COVID-19’S Impact on Texas Latino Health: What Can You Do?
The number of coronavirus cases are continuing to rise in Texas, a state that also has the distinction of having the highest overall uninsured rate in the country. As the crisis continues, Texas is facing the COVID-19 pandemic with state leaders refusing to take steps to ensure the health of their residents, including hardworking Latino families. In a conversation on June 25, UnidosUS presented this situation and what we can do to start fixing it.
In this roundtable, moderated by UnidosUS Texas Strategist Manuel Grajeda, State Representative Eddie Rodriguez (D-Austin) explained in his opening remarks that his county, Travis County, “is a microcosom of what’s happening around the country.”
“This is an issue of inequity at its heart,” he said, criticizing his state for not having expanded Medicaid, which would’ve been a life saver for our communities during the pandemic.
Alberto Gonzalez, UnidosUS Health Policy Senior Strategist, explained that 26% of Latinos in Texas who are uninsured, as well as 14.8% of Latino children. That’s why organizations like Su Clínica Community Health Center are playing key roles during this health crisis. Cheryl Sproles, Director of Community Outreach/Community Relations at Su Clínica, explained how her organization has taken measures to assist the large number of patients that need their help now.
During the last section of the roundtable, the speakers focused on strategies to keep pushing state leaders to activate options or policy changes that would increase coverage and quality of life for uninsured and/or noncitizen Texans. Anne Dunkelberg, Every Texan Associate Director, presented more statistics to make the case for the need of an expansion in Medicaid, as well as the need to keep the Affordable Care Act (ACA).
You can be part of this revealing and compelling conversation by watching the video above. Below you will find actions you can start taking to make your voice heard.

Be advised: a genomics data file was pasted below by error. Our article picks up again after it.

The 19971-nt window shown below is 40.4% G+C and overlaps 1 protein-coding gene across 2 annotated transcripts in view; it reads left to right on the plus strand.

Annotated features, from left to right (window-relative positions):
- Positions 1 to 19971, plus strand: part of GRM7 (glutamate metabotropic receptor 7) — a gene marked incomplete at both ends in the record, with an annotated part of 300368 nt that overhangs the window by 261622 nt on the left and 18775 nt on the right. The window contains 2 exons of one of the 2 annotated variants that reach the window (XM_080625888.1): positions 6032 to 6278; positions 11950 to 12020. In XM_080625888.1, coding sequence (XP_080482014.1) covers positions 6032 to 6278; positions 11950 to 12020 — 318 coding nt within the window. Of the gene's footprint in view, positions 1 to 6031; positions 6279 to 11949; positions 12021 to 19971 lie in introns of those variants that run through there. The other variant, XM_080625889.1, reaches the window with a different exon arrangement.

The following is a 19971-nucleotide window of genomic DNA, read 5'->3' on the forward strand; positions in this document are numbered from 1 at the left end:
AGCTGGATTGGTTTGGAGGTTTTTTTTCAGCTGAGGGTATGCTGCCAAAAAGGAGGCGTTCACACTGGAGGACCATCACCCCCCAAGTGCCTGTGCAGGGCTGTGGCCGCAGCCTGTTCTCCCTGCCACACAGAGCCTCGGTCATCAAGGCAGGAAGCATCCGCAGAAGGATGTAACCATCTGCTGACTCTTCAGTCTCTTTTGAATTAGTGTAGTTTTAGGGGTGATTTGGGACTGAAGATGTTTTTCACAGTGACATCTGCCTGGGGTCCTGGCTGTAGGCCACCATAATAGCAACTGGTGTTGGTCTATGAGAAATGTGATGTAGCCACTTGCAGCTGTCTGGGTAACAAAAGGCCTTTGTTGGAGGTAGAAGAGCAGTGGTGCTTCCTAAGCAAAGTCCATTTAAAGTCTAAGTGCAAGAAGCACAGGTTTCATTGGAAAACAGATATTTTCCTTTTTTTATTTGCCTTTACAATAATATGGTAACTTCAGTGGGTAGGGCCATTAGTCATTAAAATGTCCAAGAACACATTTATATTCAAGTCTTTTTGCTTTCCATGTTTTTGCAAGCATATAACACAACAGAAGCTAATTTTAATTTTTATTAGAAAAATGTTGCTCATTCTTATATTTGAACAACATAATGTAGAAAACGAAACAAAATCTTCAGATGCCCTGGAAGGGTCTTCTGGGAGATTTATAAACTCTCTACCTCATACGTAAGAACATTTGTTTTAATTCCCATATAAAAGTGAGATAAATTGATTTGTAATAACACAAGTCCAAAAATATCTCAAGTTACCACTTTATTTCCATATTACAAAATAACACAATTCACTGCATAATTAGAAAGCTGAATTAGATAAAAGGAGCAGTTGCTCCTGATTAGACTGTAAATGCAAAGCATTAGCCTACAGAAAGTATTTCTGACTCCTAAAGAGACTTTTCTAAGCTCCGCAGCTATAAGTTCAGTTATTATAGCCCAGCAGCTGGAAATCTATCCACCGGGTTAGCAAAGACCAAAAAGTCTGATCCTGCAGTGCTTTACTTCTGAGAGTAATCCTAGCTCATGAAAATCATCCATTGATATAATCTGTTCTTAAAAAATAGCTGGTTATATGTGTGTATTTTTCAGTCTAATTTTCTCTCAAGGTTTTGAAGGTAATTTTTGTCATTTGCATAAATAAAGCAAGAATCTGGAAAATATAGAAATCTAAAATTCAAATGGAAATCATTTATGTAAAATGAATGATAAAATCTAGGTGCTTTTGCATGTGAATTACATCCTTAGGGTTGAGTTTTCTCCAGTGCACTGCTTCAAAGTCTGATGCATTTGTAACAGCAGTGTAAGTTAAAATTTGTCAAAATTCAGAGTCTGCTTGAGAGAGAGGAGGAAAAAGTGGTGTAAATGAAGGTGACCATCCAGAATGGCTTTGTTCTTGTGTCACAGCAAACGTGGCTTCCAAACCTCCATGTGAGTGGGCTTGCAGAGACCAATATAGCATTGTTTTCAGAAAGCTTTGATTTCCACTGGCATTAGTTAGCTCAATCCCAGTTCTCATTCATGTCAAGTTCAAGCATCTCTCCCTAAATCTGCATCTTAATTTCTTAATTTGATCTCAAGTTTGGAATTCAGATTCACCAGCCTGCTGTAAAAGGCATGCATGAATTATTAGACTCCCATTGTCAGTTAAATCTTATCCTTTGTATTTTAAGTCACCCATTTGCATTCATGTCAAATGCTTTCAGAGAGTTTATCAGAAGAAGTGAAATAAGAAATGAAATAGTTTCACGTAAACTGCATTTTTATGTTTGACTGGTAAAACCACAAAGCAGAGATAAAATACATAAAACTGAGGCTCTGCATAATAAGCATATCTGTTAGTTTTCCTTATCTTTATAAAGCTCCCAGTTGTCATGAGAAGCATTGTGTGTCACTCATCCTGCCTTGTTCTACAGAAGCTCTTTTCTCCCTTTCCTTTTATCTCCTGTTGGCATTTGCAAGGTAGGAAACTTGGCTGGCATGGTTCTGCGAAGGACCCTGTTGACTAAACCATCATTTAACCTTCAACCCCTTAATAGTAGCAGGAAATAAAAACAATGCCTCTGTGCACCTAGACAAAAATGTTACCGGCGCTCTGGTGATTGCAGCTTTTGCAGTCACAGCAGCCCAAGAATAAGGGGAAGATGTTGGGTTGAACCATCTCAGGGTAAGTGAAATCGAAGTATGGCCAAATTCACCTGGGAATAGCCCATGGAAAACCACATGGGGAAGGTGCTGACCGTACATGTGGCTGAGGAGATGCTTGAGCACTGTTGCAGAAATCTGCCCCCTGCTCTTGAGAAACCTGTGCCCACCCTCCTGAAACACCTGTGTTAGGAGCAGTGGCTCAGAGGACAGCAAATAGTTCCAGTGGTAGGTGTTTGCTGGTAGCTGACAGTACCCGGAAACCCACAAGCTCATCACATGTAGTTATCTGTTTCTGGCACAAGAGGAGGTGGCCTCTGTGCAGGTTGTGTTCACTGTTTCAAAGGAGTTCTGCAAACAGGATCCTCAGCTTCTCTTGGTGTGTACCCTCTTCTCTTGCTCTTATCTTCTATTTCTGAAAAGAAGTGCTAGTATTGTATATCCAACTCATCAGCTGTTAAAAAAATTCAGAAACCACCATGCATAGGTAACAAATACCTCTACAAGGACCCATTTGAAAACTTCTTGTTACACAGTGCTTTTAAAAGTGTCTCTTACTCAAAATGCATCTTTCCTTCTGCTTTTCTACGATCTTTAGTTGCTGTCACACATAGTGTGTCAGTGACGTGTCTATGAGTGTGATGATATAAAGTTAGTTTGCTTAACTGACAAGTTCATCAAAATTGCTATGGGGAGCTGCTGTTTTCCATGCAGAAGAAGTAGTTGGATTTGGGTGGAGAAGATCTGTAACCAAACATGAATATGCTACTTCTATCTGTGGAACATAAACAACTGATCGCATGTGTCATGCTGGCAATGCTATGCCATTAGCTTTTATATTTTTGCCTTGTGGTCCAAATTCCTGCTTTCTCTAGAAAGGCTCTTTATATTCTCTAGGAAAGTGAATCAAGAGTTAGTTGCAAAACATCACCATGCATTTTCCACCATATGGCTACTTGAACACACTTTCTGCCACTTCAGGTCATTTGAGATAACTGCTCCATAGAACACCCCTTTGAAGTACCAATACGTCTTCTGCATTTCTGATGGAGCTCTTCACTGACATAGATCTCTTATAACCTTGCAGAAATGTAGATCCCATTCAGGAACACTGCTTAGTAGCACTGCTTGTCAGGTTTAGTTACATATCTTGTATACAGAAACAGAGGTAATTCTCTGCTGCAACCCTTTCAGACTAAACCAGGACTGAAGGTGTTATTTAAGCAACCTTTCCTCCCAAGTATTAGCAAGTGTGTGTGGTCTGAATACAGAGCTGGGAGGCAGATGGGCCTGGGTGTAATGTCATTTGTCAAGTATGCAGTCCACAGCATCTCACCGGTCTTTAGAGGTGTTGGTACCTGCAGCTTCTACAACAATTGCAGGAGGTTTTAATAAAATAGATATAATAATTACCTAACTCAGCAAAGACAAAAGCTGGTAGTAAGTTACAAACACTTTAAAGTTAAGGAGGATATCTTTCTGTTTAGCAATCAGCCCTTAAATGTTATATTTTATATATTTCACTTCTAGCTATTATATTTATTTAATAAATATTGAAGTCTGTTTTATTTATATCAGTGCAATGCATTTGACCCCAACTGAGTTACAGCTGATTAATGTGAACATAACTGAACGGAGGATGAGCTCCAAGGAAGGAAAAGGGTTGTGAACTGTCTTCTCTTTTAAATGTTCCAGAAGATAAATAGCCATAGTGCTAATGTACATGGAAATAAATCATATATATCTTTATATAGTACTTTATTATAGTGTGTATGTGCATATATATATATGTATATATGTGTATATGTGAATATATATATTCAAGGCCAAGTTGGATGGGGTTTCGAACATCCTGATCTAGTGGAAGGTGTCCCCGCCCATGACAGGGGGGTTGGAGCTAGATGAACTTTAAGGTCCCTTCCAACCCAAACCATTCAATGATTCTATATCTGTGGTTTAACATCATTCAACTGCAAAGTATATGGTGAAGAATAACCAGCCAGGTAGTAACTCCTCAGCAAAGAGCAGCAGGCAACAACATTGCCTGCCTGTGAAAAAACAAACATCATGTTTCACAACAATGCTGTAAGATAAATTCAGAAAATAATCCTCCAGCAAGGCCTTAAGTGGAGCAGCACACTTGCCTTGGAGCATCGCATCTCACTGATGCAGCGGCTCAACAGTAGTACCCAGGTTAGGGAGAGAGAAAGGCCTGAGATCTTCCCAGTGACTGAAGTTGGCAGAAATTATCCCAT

Advocate in Your State
Learn more about the impact the Affordable Care Act has had for Latinos in Texas and how COVID-19 has affected our community in Alberto Gonzalez’s presentation here. Ask your representatives and Governor Abbott to expand Medicaid. You can read the letter UnidosUS sent to the Governor here. Call 1-877-880-6704 and ask your networks to do it too:
Be Counted and Take Action:
- Expand Medicaid for 1.5 million Texans today. 26% of TX Latinos are uninsured and Latino kids are 2x as likely to be uninsured. This is unacceptable, especially during COVID-19. Call Gov Abbott Now! 1-877-880-6704 #TXLege #ExpandMedicaid #SickOfItTX
Ask Texas Attorney General Ken Paxton to drop the ACA lawsuit. Call 800-252-8011 and ask your networks as well:
- If the ACA Repeal Lawsuit that @TXAG @KenPaxtonTX is pushing is successful, 5.4 million Latinos nationwide could lose their health coverage and protections, including 655,800 Latinos in Texas. Call AG Paxton now at 800-252-8011 and tell him to #DropTheLawsuit! #ProtectOurCare #TXLege
Be Counted and Take Action
- Learn more about UnidosUS’s work on health and its social determinants in our latest video ”Unidos For A Culture of Health”.
- Our community has been, in large part, left out of previous stimulus packages. That makes it imperative that the U.S. Senate take up the HEROES Act as soon as possible. And we are calling on our community and our allies to support immediate Senate passage of the HEROES Act. Learn more here.
- If you have not already, register to vote here and participate in this year’s elections.
- You can make your voice heard by filling out the census as well, which you can do online, by phone, or by mail.
- Finally, consider supporting our Esperanza/Hope Fund to provide emergency assistance to our community.
Visit UnidosUS’s central hub on COVID-19 information designed to keep Latinos informed, and learn more about our work around racial justice here. Also available is information on the policy priorities UnidosUS has been advocating for with Congress and policymakers to ensure relief that is more equitable, broad-reaching, and inclusive of Latinos.